Find out more about James MacPherson in the Oxford Dictionary of National Biography (accessible through NLS Licensed Digital Collections).

Edinburgh Book fair 2013

Posted March 1, 2013 3:50 pm by Anette Hagan | Permalink

This year’s Edinburgh Book Fair is taking place at the Radisson Blu hotel on Edinburgh’s High Street on 8 and 9 March. The Fair is jointly organised by the two professional bodies for the UK antiquarian book trade, the Antiquarian Booksellers Association (ABA) and the Provincial Booksellers Fairs Association (PBFA).

This is the biggest book fair in Scotland, attracting a wide range of book dealers from throughout the UK. So if you are in the vicinity and want to see (and buy!) lots of interesting rare books, this is the place for you! Entry is free to everyone. Hope to see you there!

More Gaelic books digitised

Posted February 11, 2013 10:26 am by Anette Hagan | Permalink

We have reached the first milestone in digitising all our out-of-copyright books in Gaelic: the first 50 are now freely accessible and can be read in full on our website about Early Gaelic Book Collections! The digitised books were published between 1631 and 1900 and cover mostly literary and religious subjects from poetry and songs to translations of John Bunyan’s works, editions of the Psalms and the Bible, catechisms and Gaelic hymns.

That sounds like a lot of religious stuff, and it is! The first Gaelic book that was not concerned with anything religious was only published in 1741. That was a Gaelic-English Dictionary (H.M.109(1)), obviously the first of its kind. You can also access this Galick and English Vocabulary online.

One of the highlights of the first batch of 50 items in Gaelic is the second ever book printed in Gaelic. It is a translation of John Calvin’s Catechism,(F.7.g.5(2)) and ours is the only known surviving copy!

It is a remarkable fact that none of the 50 books now availble online have any illustrations.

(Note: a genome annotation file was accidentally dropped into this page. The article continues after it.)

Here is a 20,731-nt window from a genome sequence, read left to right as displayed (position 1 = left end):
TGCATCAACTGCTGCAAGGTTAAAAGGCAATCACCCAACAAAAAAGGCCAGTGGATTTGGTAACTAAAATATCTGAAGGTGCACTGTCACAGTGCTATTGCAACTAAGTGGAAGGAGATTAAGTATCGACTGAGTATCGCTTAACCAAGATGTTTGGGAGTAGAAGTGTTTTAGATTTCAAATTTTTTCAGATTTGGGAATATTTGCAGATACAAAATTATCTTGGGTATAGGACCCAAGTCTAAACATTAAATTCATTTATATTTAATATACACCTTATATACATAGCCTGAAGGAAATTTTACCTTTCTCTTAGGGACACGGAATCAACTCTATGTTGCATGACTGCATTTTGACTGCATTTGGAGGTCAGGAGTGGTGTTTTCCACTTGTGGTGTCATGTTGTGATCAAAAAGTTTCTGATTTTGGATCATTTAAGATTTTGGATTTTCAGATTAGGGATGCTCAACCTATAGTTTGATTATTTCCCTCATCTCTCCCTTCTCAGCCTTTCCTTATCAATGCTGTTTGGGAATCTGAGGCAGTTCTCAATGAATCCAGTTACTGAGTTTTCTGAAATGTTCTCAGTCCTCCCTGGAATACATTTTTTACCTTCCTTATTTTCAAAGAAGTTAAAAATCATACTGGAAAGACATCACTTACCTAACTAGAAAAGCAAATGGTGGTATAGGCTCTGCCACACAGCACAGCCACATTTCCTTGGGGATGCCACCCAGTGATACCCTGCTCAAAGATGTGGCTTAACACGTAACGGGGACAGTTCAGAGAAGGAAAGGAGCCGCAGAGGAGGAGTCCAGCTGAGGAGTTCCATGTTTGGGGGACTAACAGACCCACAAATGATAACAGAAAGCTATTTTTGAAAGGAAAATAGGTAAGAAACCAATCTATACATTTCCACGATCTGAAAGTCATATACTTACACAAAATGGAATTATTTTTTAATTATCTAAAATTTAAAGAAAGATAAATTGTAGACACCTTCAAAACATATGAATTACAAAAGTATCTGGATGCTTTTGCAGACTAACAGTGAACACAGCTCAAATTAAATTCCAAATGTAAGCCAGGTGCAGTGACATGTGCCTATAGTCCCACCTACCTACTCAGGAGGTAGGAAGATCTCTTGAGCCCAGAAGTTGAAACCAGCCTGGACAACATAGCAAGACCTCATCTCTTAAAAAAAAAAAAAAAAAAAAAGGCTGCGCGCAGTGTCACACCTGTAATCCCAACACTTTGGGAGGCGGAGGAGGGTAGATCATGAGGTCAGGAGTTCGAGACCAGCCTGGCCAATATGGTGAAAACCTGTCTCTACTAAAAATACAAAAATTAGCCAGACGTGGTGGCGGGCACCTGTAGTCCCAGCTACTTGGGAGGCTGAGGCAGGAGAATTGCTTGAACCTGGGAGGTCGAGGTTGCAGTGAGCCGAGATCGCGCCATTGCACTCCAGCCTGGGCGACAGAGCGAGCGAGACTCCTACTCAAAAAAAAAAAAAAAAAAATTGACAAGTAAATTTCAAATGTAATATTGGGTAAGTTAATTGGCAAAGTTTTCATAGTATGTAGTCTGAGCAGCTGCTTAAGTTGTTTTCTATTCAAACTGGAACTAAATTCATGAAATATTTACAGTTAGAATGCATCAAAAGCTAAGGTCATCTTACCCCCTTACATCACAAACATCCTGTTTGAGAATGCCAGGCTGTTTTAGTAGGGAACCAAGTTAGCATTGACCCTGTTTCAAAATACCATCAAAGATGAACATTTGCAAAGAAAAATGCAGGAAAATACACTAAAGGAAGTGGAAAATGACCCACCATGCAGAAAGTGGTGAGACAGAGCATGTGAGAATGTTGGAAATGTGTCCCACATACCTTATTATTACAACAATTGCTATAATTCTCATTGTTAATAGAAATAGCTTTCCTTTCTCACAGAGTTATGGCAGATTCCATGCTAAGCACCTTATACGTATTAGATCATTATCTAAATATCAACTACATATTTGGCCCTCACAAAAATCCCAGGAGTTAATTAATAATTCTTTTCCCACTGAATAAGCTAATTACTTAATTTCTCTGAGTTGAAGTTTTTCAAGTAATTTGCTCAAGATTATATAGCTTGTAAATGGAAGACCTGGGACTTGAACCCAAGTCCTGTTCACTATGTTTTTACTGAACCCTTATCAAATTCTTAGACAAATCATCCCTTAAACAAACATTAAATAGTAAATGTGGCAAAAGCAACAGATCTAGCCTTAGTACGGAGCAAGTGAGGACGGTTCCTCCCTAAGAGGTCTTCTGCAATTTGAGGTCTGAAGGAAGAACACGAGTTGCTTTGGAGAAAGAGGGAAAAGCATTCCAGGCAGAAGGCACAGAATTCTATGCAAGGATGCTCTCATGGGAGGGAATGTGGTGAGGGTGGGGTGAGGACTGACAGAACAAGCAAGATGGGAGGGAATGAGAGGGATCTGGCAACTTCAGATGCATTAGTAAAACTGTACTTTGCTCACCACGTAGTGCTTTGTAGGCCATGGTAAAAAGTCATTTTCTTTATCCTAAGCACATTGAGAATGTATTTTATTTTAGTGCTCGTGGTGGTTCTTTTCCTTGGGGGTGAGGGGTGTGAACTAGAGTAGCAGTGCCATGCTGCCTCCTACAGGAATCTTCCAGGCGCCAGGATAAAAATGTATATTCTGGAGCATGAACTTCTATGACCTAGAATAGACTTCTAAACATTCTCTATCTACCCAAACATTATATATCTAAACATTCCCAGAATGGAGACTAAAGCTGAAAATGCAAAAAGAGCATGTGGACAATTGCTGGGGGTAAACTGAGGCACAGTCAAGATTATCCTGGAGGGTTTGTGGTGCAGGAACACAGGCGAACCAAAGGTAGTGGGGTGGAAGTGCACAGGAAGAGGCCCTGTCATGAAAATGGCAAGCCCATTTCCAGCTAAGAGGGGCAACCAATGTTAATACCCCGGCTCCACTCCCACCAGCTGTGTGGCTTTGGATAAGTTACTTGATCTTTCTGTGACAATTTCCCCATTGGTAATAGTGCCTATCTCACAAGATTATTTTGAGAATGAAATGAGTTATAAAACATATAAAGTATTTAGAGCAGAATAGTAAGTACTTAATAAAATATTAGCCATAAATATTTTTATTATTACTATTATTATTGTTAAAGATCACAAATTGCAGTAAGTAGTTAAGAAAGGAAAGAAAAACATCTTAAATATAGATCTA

Female bookbinders

Posted December 3, 2012 2:24 pm by Anette Hagan | Permalink

We recently acquired a copy of Thomas a Kempis’s famous devotional work De imitatione Christi (Bdg.s.950), which was printed in Mechelen, Germany, in 1885. The book is of particular interest because of its modelled goatskin binding:

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The binding is in the style of the Scottish bookbinder Annie MacDonald (d. 1924), who invented the very technique for modelling leather for bookbindings. The design is traced onto the dampened leather and a small tool called a Dresden is used to carefully press the background and mould the relief design. Undressed goatskin mellows with age from white to the rich amber colour you can see in the image.

Annie MacDonald, who got her inspiration from medieval books, began teaching herself and others in the early 1890s. That group became known as the Edinburgh Arts and Crafts Club.

This binding was almost certainly done by an accomplished pupil of Annie MacDonald’s. A possible clue to her identity is given by an inscription on one of the front endpapers: Kathleen from M.D.M. ‘M.D.M.’ may be Mrs. Douglas Maclagan, one of the Edinburgh women binders.

Find out more about Scottish decorative bookbinding on our website. You can also view a selection of Scottish bindings.

A Scot at Gibraltar

Posted 2:04 pm by Anette Hagan | Permalink

George Augustus Eliott (1717-1790) may not be a very familiar name to many of us, but in the 18th century he was quite a celebrity. Born in Stobs, Roxburghshire, Elliot is best remembered for his leadership of the British garrison of Gibraltar. He arrived there as governor in 1779 and under his leadership the garrison managed to hold firm against the attack by French and Spanish forces until the lifting of the siege in 1783.Dec 2012 blog 2 The celebrated Scottish army officer, Lieutenant General and Governor of Gibraltar George Elliot later became first Baron Heathfield of Gibraltar (1717-1790). 

We recently bought a second edition of a German biography of Elliot. Entitled Elliots Leben (Elliot’slife) (AB.1.212.43), it was written by Johann Nicolaus Carl Buchenroeder. Elliot was still alive when it first appeared. The publication of a German biography of Elliot is a testimony to the role the Hanoverian soldiers played in the epic defence of Britain’s strategic outpost at Gibraltar. The book also has an added historical and geographical description of Gibraltar.

Find out more about George Elliot in the Oxford Dictionary of National Biography (accessible through NLS Licensed Digital Collections).